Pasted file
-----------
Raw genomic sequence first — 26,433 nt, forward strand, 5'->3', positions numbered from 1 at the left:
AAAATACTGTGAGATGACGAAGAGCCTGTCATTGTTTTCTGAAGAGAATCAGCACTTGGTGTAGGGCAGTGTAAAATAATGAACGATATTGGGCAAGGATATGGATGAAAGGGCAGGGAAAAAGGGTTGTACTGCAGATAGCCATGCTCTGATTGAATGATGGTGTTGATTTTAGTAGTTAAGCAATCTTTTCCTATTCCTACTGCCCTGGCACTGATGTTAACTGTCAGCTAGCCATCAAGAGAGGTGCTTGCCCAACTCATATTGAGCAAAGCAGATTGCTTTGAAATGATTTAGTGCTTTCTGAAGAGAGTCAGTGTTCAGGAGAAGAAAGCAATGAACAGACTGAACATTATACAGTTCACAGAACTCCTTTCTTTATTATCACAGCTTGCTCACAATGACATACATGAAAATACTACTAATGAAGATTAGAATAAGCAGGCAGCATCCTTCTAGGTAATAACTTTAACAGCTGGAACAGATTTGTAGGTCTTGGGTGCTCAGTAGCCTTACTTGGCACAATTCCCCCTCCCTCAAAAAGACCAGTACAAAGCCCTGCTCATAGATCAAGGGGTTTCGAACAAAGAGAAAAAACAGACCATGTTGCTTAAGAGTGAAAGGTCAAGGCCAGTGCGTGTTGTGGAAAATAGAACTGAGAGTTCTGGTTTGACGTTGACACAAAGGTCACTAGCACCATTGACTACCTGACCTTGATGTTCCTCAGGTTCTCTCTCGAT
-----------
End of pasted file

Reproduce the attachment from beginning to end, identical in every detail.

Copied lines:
Raw genomic sequence first — 26,433 nt, forward strand, 5'->3', positions numbered from 1 at the left:
AAAATACTGTGAGATGACGAAGAGCCTGTCATTGTTTTCTGAAGAGAATCAGCACTTGGTGTAGGGCAGTGTAAAATAATGAACGATATTGGGCAAGGATATGGATGAAAGGGCAGGGAAAAAGGGTTGTACTGCAGATAGCCATGCTCTGATTGAATGATGGTGTTGATTTTAGTAGTTAAGCAATCTTTTCCTATTCCTACTGCCCTGGCACTGATGTTAACTGTCAGCTAGCCATCAAGAGAGGTGCTTGCCCAACTCATATTGAGCAAAGCAGATTGCTTTGAAATGATTTAGTGCTTTCTGAAGAGAGTCAGTGTTCAGGAGAAGAAAGCAATGAACAGACTGAACATTATACAGTTCACAGAACTCCTTTCTTTATTATCACAGCTTGCTCACAATGACATACATGAAAATACTACTAATGAAGATTAGAATAAGCAGGCAGCATCCTTCTAGGTAATAACTTTAACAGCTGGAACAGATTTGTAGGTCTTGGGTGCTCAGTAGCCTTACTTGGCACAATTCCCCCTCCCTCAAAAAGACCAGTACAAAGCCCTGCTCATAGATCAAGGGGTTTCGAACAAAGAGAAAAAACAGACCATGTTGCTTAAGAGTGAAAGGTCAAGGCCAGTGCGTGTTGTGGAAAATAGAACTGAGAGTTCTGGTTTGACGTTGACACAAAGGTCACTAGCACCATTGACTACCTGACCTTGATGTTCCTCAGGTTCTCTCTCGAT